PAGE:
'All those rectangular faces? Oh, they'll turn round as well.' - Maru Maru, OP to PKN
Laydees. Dudes. Everything in between. Non-organic lifeforms. This - and I repeat, this - is the stuff. The anime of the season? There's some stiff competition, but quite possibly - there's a lot of potential in this lovechild of Chi's Sweet Home, Welcome to the NHK and Mawaru Penguindrum.
So, Poyopoyo Kansatsu Nikki (that's Fluffy Observation Diary to you peeps who like Anglais) is a story of a totally rad cat. The deal here is, and I'm not kidding, he's circular. Try to wrap your head around that for a bit.
We've seen many cat-based anime in the past - the memorable but ultimately disappointing Nyanpire, Asobi ni Iku yo!'s sci-fi satire spin the utterly sweet LoGH-level epic of the Chi franchise, and even the homolust drama of Loveless, but no show has ever gone as far as to turn their protagonist into a symbol of eternity and the samsara of life alongside a material, inexplicable portrayal of cuteness in distilled form, serving as a visual and narrative metaphor for the innocence of childhood. And hell, that's not even getting into the content of the show!
So let's talk about some other stuff. The cast we've seen so far are well developed - nothing amazing, you might argue, but think about it, how long have we known them? Three minutes, and already we can see a complex family relationship, multi-faceted characters and curious symbolism and parallels. For example, take Moe's distinctly 'mature' outlook on work, being an OL and getting utterly smashed, and compare them to the distinctly teenage characteristics she has - a focus on cuteness and severe jealousy, and still living under her parents' roof; what we've got is a woman trapped between the sexy, inviting woman she wants to be and the adolescent world she has yet to throw off, her motherly instincts leading to her adoption of the titular Poyo-chan/Fluffy. Sure, it's no Utena, but the show's communicated this in about a minute, even less; how many shows have characters that are barely as fleshed out as that over 13 or more episodes? Poyopoyo's got a strong sense of writing at its core.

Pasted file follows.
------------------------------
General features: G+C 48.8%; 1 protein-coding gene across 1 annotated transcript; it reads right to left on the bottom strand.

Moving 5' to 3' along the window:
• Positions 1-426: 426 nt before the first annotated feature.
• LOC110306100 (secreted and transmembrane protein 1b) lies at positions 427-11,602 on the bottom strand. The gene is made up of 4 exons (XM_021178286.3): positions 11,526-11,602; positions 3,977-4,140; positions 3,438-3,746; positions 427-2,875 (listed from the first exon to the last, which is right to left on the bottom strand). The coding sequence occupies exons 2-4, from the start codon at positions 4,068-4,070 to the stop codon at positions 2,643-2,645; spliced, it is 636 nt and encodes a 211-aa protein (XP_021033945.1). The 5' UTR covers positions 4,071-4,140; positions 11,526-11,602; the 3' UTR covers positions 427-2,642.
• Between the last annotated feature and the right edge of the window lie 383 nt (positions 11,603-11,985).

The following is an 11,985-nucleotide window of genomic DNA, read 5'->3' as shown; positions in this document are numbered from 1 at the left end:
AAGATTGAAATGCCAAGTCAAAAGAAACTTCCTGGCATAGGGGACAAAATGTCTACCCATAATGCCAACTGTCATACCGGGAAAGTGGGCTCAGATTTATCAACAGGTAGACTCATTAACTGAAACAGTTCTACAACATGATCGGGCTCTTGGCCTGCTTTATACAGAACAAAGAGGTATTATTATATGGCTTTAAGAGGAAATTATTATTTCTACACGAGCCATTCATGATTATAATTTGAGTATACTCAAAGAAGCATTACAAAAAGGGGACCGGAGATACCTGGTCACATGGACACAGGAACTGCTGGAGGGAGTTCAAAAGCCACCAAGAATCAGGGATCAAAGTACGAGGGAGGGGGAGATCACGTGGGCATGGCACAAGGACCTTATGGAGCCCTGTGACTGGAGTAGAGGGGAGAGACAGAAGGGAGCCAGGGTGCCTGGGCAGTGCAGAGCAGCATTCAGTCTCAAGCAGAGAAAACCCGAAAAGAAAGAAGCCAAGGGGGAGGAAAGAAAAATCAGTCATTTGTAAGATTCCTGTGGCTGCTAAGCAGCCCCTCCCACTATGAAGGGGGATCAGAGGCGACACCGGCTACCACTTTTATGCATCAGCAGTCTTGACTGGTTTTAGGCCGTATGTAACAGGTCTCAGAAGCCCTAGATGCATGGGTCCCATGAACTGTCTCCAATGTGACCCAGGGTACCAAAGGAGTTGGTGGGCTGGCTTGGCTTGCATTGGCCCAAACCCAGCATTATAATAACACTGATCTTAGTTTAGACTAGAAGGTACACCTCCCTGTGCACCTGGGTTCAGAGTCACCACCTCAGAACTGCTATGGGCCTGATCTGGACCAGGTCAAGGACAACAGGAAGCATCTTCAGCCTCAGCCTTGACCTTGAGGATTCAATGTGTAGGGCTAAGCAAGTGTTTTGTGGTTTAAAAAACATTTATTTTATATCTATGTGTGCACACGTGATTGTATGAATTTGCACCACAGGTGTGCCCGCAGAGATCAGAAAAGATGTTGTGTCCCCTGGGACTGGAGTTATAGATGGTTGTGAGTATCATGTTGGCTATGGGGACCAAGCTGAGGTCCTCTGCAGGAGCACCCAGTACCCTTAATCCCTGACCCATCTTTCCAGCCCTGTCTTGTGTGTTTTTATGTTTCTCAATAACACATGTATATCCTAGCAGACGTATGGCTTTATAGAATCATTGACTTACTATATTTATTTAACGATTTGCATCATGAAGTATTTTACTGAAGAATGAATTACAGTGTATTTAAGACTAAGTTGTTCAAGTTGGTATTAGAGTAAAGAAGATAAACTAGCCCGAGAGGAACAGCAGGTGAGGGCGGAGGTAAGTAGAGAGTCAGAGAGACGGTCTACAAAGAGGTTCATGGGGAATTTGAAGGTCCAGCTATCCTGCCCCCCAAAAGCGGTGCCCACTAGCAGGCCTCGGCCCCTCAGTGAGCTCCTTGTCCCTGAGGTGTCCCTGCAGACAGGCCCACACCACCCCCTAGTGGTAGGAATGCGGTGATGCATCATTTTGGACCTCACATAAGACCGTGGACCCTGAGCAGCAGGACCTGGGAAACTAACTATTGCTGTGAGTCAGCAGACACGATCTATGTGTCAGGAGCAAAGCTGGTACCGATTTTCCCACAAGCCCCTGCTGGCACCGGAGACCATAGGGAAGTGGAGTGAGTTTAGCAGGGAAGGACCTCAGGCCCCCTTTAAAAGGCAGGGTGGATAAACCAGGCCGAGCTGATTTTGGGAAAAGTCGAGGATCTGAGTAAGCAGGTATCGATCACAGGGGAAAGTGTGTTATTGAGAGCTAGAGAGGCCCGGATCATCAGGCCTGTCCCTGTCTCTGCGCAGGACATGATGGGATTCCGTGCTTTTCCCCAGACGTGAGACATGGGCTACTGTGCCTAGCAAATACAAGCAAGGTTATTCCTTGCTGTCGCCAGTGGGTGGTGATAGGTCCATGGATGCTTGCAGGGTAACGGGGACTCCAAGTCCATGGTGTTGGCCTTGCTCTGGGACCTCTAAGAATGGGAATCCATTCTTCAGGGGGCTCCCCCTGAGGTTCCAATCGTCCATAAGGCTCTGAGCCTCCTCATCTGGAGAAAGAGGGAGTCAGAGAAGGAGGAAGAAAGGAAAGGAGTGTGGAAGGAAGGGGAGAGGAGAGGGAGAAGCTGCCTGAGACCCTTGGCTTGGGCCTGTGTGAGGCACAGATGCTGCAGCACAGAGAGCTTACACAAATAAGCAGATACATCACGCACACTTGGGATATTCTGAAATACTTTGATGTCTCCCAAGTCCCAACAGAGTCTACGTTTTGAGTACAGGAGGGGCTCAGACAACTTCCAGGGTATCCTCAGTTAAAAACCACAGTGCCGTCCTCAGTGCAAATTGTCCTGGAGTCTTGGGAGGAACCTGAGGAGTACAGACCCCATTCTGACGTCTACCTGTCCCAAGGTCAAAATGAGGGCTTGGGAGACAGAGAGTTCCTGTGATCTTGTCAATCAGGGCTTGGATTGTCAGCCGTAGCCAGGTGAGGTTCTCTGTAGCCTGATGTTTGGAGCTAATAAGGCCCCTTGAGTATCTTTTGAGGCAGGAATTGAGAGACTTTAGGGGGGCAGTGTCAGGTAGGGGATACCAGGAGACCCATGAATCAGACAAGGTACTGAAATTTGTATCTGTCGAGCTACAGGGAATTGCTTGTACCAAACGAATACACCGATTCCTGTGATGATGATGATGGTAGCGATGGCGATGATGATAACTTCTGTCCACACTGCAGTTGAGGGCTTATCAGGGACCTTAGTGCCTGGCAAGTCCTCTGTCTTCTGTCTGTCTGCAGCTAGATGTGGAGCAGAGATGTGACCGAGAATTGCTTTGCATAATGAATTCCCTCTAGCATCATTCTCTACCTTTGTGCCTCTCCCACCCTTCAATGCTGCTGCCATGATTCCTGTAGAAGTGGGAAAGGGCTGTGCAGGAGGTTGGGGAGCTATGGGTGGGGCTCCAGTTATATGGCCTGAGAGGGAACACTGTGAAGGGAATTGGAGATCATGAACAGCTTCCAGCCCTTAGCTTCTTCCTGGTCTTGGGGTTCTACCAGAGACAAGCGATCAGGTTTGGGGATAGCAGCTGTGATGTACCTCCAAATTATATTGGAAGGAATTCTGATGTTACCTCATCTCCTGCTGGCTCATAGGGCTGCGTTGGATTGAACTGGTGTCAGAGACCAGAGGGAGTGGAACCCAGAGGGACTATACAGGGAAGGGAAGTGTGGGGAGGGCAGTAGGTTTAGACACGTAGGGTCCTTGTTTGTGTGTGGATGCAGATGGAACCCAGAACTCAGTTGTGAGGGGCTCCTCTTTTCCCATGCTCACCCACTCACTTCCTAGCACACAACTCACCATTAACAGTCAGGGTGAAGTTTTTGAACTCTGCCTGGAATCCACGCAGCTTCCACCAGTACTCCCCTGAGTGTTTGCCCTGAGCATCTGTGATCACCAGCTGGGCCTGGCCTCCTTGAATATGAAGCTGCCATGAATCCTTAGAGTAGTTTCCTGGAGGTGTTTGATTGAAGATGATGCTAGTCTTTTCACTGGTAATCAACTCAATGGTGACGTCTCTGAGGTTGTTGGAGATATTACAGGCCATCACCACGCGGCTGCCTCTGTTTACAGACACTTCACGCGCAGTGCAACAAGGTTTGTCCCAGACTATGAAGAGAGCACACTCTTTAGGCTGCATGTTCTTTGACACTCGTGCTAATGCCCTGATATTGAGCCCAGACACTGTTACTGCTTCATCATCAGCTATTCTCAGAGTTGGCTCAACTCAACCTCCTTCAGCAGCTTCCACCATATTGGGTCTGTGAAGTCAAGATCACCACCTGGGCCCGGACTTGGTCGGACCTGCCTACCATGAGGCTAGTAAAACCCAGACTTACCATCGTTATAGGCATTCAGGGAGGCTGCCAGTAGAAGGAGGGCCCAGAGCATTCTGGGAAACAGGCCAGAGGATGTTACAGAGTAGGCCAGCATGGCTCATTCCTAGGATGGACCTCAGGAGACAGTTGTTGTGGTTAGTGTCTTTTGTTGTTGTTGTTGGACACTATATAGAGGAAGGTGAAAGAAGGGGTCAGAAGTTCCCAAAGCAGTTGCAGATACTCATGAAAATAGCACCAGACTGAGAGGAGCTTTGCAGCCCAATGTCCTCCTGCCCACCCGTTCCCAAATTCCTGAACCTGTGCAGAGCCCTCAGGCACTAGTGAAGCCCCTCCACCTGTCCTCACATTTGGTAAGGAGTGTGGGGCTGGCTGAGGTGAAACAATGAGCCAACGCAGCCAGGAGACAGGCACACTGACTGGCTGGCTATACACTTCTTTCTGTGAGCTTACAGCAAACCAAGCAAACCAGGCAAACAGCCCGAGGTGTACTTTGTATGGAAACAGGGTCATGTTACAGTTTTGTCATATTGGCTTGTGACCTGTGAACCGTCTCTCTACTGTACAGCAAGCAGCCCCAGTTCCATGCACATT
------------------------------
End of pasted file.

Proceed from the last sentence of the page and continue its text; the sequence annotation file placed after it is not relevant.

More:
Even the less-developed figures, like her father, are distinctive - his lack of face beyond basic lines creates a strange, nostalgic illusion, of a child unable to perceive the world properly - much like Poyo, as the child/parent illusion parallels continue - and her brother highlights social issues as a layabout who seemingly has much more free time to spend than the rest of his family - is this a reference to impending NEEThood? I have a feeling that as more characters are introduced (for which I'll update this review) we'll see even more depth and suprisingly difficult questions tackled.